How to create good habits and break bad habits using streaks to gamify your success.
We all have dreams we wish to achieve, personal goals we want to mean, or unhealthy habits we want to break. Be it writing that book you have inside of you, or quitting smoking we so often fail.
From personal experience, I’ve lost and gained weight, failed to complete multiple projects, and experienced the frustration of never quite reaching my full potential. How do we get things done and beat this negative spiral?
For me, the answer was “streaks”!
What is a streak?
Several years ago I discovered the term “streak” whilst using a social media application. My friend and I would send a message each day to each other, and it would increment our streak once each day accordingly.
What started as fun, quickly became a rather compelling game we didn’t want to break! We have been messaging each other for over 200 days and now wanted to make it to at least a year! Because why not?
Needless to say, we hit 1500 days in a row before we finally called it quits as we outgrew the platform, BUT therein is the power of the streak.
By gamifying the process of communication, and by carrying out a seemingly small and simple task each day, our friendship blossomed and we as sure as heck didn’t want to see that streak hit zero.
How I first utilised the “streak”
During this process, I wondered if I could take advantage of the streak to complete a book I had been meaning to read. I decided to read one chapter a day for say 25 days. (Let’s say there were 25 chapters, it’s been a long time I can’t remember exactly). I would get up each morning, read the next chapter (which would take approximately 10-15 mins) then I would log it on a spreadsheet, watching the “streak” number go up each increment.
We all know how quickly 25 days can go. Within 25 days, I had read a book I’d been trying to read for 2 years! I tried the same with the Bible that I’ve spent over 20 years not completing! To date, I have read it from cover to cover twice since using streaks! (And yes it is still wild and boring in all sorts of places).
Why do streaks work at a personal level?
The one person you can’t lie to is you! Whilst we might be able to fool others that we are supposed to be accountable to, we cannot fool ourselves. Over the years I’ve entered into many accountability relationships, only to find new and inventive ways to satisfy my colleagues that I was making progress whilst I was still struggling.
When it comes to tracking streaks on a personal level, there is extreme satisfaction in seeing that number go up. The moment I miss a day I know it. If I try and increment that streak number knowing I missed the mark, the feeling of joy and satisfaction is missing. I can’t fool myself and I have to start over with the mission to beat my last score.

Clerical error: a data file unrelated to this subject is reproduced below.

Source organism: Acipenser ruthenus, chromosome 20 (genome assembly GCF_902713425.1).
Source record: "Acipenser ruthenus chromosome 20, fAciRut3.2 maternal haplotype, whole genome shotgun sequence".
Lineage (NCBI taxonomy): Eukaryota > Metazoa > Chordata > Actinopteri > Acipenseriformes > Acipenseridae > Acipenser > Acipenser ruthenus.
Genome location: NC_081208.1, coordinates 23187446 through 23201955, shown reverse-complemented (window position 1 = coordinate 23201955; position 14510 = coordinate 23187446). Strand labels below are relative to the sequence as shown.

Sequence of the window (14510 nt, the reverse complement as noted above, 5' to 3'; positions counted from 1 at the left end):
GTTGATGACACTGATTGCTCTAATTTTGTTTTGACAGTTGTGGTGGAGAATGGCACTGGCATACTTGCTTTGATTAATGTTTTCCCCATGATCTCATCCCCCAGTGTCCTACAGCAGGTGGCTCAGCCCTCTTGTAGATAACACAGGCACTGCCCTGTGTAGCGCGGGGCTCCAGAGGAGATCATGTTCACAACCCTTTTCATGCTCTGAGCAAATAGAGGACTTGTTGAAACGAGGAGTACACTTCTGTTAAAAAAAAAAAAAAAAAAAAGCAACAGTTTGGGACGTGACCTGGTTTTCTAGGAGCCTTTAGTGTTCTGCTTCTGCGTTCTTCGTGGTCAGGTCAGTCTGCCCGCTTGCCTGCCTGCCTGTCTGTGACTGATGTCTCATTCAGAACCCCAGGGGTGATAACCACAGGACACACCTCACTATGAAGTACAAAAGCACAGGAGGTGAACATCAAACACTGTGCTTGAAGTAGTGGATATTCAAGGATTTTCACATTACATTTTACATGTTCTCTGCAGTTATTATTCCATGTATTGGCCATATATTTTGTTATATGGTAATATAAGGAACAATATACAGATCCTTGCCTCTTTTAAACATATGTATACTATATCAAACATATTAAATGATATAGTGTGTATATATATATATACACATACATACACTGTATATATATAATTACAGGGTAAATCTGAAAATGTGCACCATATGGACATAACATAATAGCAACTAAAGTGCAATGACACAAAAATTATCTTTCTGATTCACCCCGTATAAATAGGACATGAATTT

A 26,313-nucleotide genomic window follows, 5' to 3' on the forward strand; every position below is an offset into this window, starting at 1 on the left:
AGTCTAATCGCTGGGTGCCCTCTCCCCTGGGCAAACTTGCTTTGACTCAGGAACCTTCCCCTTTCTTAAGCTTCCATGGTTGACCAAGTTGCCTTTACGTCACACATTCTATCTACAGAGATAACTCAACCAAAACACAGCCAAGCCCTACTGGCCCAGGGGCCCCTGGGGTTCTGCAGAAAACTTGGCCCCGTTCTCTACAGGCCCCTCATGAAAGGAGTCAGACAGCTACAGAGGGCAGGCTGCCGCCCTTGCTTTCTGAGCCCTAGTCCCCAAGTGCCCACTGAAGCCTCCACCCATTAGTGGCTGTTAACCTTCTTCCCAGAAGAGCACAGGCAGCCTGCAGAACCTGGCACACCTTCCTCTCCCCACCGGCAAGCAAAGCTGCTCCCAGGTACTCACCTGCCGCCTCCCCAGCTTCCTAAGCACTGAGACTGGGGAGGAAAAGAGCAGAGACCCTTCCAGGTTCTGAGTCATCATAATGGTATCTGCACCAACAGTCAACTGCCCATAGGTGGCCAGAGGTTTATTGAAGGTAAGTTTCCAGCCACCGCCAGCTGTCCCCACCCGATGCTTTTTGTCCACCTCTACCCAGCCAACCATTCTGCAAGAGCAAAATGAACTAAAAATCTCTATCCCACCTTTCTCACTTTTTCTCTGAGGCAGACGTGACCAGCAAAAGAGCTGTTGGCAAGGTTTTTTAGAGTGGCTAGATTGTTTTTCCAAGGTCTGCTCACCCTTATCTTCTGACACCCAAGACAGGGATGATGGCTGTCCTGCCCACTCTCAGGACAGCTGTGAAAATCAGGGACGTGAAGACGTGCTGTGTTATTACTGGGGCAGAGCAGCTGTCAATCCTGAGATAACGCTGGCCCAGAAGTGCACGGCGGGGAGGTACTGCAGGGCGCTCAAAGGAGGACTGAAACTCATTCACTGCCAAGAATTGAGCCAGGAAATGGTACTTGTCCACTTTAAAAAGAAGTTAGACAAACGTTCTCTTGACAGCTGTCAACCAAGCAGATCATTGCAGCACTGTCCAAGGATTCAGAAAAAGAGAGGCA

What do you want to achieve?
Consider yourself. What would you like to achieve over the next few weeks? Would it be to write a blog once a week? Go for a short walk every day? Quit smoking? Adhere to a daily exercise plan?
Whatever your dreams, write them down and consider how achieving each one would make you feel, and its impact on your life.
Now you have your list of dreams, choose one of them. It’s best to select something that:
- will positively affect your life.
- you are truly excited about
- you should be able to achieve with your current skills
- there would be observable changes within a reasonable timeframe
Track your progress
Streaks are powerful in their simplicity. From a simple number, you can see your progress which in itself is the reward you need to keep pushing on.
You can start simply with a notepad using a tally system, or if you’d prefer to use an app you can use something like the Dailyo app and set up a “goal” that will allow you to track your streaks.
Check in on your progress regularly in order to remind yourself how you are doing, and to encourage yourself to keep going. Remember too to remind yourself why you are doing this, and what you expect those outcomes to be.
As you build up your streaks, celebrate your success. Set some milestones that you’d like to reach and rewards that you’d enjoy. For example a meal out when you complete that book. A day off work when you reach that streak goal and so on.
Celebrating our successes helps us to feel good about ourselves, which then means we are then more likely to maintain our momentum.
As you develop new habits, break old ones and achieve great things, remember this: small achievable actions lead to big change.
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